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Thanksgiving: History and Traditions

By Charis Hackman

Volume 3 Issue 2

December 23, 2022

Thanksgiving: History and Traditions

Image provided Getty Images

Thanksgiving is a national holiday celebrated by people all over the country. The holiday is observed on November 24. The holiday is based on the ideals of the original Thanksgiving, a harvest festival, that the pilgrims and settlers from England had with the Native Americans of the area, the Wampanoag in 1621, probably over 400 years ago. 


History Of Thanksgiving 

In 1620, Pilgrims came to the New World on the Mayflower, seeking religious and economic freedom. Their original destination was between Virginia and the Hudson River area in what is now the state of New York. But bad weather, like storms and rough waves, caused the ship to change course resulting in the boat arriving in the area near what is known as Cape Cod on November 11, 1620. But after failing to find open land to settle on, they ventured further to the Plymouth area in Massachusetts. But there were people already living in Massachusetts long before the pilgrims came. Native Americans like the Wampanoag have lived in the Massachusetts area for hundreds of years.   


The pilgrims arrived in Plymouth on December 16, 1620, and started building their colony there. But the Pilgrims were not prepared for the winter in the area, which was very different than the winter in England. As a result, many got sick with exposure, scurvy, and many other contagious diseases as well as malnutrition, as the seeds they brought from England would not grow in the soils of early America. The pilgrims did not know how to hunt and fish on the land, as it was different than the land in England which resulted in many deaths and only half of the pilgrims surviving that first winter in the New World.  


In March, the pilgrims were visited by a man named Samoset, who welcomed them. Later, he brought an English-speaking man named Tisquantum, also known as Squanto, who was the last of a native American tribe called the Pawtuet. He was kidnapped by a sea captain who had come to his people’s land years before and taken him to Europe. He later gained his freedom and traveled back to the Americas, where he learned that all of his people had died from the plague; then, he began living with the Wampanoag people.  


After he was introduced to the pilgrims, he decided to help them and teach them how to survive the American wilderness. He taught the pilgrims how to catch fish, cultivate corn, find berries and plants and to tell which ones were not poisonous. Around the same time, the pilgrims, with Squanto’s help, made an alliance with the Wampanoag which lasted for more than 50 years. By the time fall rolled around, the pilgrims were doing much better, thanks to the Wampanoag. To celebrate, the governor of the pilgrims, William Bradford, organized a feast. He invited the leader of Wampanoag, Chief Massasoit, and some of his people to join them in the celebration. It lasted for three whole days. They ate duck, deer, turkey, berries, corn, corn soup, seafood, and the vegetables they grew that year, like carrots and beans.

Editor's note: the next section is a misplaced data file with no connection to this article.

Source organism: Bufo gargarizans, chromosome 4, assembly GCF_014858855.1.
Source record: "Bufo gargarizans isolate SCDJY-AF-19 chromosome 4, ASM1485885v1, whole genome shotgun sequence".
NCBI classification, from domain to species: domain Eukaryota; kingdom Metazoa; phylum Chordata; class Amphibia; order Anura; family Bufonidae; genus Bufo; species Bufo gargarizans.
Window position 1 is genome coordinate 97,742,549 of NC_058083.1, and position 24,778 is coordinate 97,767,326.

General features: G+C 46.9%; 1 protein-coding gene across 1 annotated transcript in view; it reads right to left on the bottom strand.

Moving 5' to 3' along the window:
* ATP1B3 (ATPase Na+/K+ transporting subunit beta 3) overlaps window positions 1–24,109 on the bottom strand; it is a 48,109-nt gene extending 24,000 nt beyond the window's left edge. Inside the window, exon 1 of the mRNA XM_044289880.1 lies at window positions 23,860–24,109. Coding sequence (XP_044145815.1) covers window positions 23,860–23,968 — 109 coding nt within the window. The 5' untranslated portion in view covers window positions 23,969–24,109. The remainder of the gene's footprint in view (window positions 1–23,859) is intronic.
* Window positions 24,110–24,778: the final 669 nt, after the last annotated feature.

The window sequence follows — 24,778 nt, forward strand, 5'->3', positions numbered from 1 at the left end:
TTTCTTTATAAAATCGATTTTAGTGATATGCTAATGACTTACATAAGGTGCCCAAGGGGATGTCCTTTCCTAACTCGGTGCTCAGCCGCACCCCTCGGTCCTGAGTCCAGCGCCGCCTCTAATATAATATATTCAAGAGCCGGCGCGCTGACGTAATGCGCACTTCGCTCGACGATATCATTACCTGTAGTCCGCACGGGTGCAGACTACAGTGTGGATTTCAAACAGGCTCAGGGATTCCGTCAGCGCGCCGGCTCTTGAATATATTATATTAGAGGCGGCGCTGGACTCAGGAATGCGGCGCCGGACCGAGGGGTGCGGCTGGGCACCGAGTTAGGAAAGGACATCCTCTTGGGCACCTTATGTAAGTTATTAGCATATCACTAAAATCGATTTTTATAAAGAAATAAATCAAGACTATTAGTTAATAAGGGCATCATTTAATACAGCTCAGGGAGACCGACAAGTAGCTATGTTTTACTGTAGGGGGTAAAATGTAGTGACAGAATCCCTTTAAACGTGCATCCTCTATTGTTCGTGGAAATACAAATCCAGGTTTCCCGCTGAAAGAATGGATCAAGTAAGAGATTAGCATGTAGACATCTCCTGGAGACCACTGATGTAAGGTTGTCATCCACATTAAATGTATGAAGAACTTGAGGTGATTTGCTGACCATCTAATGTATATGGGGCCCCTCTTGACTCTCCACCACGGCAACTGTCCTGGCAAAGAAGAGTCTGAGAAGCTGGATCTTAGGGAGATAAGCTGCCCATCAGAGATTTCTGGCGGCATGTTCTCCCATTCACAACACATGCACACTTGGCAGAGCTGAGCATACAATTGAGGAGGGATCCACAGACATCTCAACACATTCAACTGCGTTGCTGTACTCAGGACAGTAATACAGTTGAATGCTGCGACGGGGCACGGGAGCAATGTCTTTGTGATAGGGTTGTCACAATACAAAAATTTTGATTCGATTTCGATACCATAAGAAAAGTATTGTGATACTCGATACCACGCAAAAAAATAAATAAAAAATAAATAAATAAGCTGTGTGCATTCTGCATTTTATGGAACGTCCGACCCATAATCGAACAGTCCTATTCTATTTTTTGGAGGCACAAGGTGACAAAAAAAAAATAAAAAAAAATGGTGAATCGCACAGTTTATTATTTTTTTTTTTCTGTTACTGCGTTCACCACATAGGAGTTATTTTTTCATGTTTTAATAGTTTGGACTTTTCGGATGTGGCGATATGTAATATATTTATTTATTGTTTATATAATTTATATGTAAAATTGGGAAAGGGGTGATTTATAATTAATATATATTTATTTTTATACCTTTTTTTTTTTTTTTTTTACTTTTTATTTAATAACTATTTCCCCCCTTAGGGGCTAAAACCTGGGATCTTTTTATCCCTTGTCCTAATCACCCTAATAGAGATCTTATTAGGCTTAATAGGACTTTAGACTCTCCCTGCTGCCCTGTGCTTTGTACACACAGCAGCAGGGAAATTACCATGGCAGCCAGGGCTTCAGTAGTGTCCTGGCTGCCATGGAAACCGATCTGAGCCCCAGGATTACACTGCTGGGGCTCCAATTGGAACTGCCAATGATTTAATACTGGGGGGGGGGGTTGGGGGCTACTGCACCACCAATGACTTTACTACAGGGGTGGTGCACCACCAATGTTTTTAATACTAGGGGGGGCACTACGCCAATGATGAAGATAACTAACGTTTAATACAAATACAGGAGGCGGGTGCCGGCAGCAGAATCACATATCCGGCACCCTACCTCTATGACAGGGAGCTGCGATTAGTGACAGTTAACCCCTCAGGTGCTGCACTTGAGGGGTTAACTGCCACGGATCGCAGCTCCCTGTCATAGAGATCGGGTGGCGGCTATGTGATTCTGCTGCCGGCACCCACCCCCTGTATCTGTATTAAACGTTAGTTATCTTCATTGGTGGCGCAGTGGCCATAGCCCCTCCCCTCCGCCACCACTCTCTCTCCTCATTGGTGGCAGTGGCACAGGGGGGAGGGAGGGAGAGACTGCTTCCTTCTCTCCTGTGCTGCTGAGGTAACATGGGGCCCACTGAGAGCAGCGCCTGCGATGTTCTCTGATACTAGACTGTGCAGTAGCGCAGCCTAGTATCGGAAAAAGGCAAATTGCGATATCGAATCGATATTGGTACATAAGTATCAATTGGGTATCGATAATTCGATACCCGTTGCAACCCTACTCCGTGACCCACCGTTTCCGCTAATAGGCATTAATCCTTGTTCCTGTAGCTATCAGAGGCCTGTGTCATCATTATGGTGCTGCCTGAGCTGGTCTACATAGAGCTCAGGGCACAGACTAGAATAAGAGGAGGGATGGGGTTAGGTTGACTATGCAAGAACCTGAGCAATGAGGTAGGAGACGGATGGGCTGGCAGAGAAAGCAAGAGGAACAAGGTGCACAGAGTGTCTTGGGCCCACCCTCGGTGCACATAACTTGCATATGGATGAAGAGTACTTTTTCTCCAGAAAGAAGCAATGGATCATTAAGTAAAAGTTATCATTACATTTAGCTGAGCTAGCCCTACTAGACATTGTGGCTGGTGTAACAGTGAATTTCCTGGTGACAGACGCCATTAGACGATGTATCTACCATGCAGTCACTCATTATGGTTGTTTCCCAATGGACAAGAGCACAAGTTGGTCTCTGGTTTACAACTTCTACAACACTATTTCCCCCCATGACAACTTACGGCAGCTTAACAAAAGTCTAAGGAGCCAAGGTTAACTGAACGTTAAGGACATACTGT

Thanksgiving Traditions 

People in the United States each have their unique way of celebrating Thanksgiving. The most common is having a traditional dinner with friends and family, eating turkey, gravy, cranberry sauce, stuffing, collard greens, etc., and desserts like apple and pumpkin pie. But there are other ways to celebrate Thanksgiving than just eating dinner. 


One of the most popular is watching Macy’s annual Thanksgiving Day Parade, established by Macy in 1924. The parade draws more than 3 million spectators and more than 27.4 million viewers as of last year. Macy’s Thanksgiving parade is an event in which giant balloons of characters from popular culture, like Charlie Brown, Blues Clues the dog, and Hello Kitty. The parade also includes performances from famous singers and performance groups like the Rockettes, with Santa and Ms. Claus arriving at the end of the parade. Another Thanksgiving tradition is watching football which was developed in 1876 when the IFA (Intercollegiate Football Association) started hosting their championship day on the holiday. However, it was not as popular then as it is now. On Thanksgiving Day, the NFL hosts three football games; this year consisted of the Cowboys and the Lions, per tradition, with the Bills, Giants, Patriots, and Vikings.   


Another tradition is breaking a wishbone, a forked bone found in most birds and some non-avian birds, which is thus found in the turkey. It is said that with a wishbone, two people make a wish on it, then break it, and the one with the most significant piece of the bone wins and gets their wish granted. Another more recent tradition is the celebration of Friendsgiving, a casual meal enjoyed by friends, specifically during Thanksgiving. Friends get together, eat meals, do puzzles, do a scavenger hunt, play games like Bingo, Jenga, Connect 4, UNO, Poker, or Headbands, decorate pumpkins, and watch movies. 

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